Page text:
CAIRO – Opposition from top political figures in Libya’s U.N.-backed government in Tripoli to a deal announced Friday to resume the country’s oil production appears to have put the agreement on hold, at least for the moment.
The deal between eastern Libyan military commander Khalifa Haftar and the Tripoli government’s deputy prime minister, Ahmed Maitiq, prompted negative reaction from Maitiq’s allies.
A news conference at which Maitiq was to explain the oil production agreement ended abruptly when when supporters of a Tripoli militia prevented him from speaking. Saudi-owned Al-Arabiya TV reported that partisans of Islamist Interior Minister Fathi Bashaga blocked both the deal and the media event.
The foreign minister of the interim government in eastern Libya, Abdul Hadi al Hwiej, told Arab media that he thought Turkey was responsible for torpedoing the oil deal. The agreement included a stipulation that no oil money would be used to fund mercenaries or agreements with Ankara.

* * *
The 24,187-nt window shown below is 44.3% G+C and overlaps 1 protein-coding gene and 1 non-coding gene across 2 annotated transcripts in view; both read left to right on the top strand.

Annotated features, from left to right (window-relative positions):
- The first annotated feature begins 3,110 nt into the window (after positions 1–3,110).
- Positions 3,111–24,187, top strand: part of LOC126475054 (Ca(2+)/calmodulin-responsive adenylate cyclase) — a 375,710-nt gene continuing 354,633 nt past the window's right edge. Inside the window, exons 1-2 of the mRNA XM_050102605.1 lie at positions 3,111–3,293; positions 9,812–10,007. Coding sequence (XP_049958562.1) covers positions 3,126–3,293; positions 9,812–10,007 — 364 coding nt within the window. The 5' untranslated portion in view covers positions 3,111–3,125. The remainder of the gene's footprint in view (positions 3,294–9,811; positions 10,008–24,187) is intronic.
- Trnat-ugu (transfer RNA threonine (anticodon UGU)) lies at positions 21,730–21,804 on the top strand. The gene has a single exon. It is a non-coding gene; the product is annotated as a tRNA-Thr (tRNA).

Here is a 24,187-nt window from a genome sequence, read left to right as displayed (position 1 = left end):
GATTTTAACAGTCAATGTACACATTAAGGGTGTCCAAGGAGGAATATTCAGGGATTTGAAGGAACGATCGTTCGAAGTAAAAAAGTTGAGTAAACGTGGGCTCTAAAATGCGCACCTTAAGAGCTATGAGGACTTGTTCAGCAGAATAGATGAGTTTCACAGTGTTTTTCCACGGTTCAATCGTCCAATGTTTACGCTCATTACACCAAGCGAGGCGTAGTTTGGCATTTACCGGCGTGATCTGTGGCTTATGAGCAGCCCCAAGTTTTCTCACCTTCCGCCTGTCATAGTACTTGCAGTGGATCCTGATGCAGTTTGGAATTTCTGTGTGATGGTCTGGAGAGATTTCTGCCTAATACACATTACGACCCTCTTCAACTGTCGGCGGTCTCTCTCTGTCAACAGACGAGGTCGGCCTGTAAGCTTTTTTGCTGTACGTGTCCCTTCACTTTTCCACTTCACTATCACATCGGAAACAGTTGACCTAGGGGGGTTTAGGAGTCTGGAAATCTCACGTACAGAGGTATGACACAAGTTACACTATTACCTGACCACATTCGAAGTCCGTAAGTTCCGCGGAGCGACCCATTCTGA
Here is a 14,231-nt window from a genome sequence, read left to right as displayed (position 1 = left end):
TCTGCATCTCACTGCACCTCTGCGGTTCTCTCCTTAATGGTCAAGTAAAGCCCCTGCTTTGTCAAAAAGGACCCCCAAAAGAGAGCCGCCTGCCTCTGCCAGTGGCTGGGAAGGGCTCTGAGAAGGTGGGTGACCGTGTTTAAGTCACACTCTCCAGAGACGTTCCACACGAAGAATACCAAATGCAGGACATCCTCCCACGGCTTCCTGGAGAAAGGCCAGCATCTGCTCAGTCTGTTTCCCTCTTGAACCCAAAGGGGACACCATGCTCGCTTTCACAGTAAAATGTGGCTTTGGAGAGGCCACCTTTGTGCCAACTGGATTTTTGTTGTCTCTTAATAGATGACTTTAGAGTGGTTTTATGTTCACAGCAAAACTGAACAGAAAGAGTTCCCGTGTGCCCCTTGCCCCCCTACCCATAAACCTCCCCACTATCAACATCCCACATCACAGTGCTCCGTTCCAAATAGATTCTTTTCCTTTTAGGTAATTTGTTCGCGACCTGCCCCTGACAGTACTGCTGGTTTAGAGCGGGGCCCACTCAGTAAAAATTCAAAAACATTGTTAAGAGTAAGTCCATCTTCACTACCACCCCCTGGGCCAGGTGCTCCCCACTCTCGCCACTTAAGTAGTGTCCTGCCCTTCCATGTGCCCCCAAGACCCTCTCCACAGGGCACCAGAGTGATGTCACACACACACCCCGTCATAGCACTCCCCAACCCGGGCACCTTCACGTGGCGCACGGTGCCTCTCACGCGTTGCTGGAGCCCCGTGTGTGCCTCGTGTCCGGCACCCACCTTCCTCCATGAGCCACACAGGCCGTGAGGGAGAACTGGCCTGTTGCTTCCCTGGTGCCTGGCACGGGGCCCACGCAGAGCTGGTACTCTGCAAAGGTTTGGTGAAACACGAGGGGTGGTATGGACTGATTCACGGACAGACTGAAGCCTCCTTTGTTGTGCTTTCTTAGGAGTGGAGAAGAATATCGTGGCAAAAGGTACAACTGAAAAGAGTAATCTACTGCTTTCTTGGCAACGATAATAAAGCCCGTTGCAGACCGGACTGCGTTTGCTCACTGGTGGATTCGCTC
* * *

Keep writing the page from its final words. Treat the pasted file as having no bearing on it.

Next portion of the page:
Haftar had insisted in a televised speech Friday that the deal include strict provisions about what oil export revenue could be used for.
He said the decision to resume production and export of oil must include needed precautions to guarantee that revenue be fairly distributed, that it be used to improve Libyans’ standard of living, and that it not be plundered or used to support terrorism.
Haftar’s spokesman, Colonel Ahmed Almasmary, said Friday at a news conference that the oil deal would “guarantee a fair distribution of Libya’s oil revenues between the country’s east, west and south.”
Turkish media reported that Osama Juweili, a military commander loyal to the Tripoli government, rejected the deal, calling for a “clear response from the [Tripoli government’s] presidency council.”
Arab media reported that Tripoli-based Prime Minister Fayez al-Sarraj, who recently announced his intention to step down by the end of October, rejected the deal made by his deputy, Maitiq.
Libya analyst Aya Burweila, a visiting lecturer at the Hellenic National Defense College, told VOA that Friday’s deal was a “breakthrough for conflict resolution” since “traditionally antagonistic parties” from both east and west “cooperated” to make it, but that “a minority of spoilers and actors, who have profited from the staggering corruption and lack of transparency in Libya, are up in arms over the agreement.”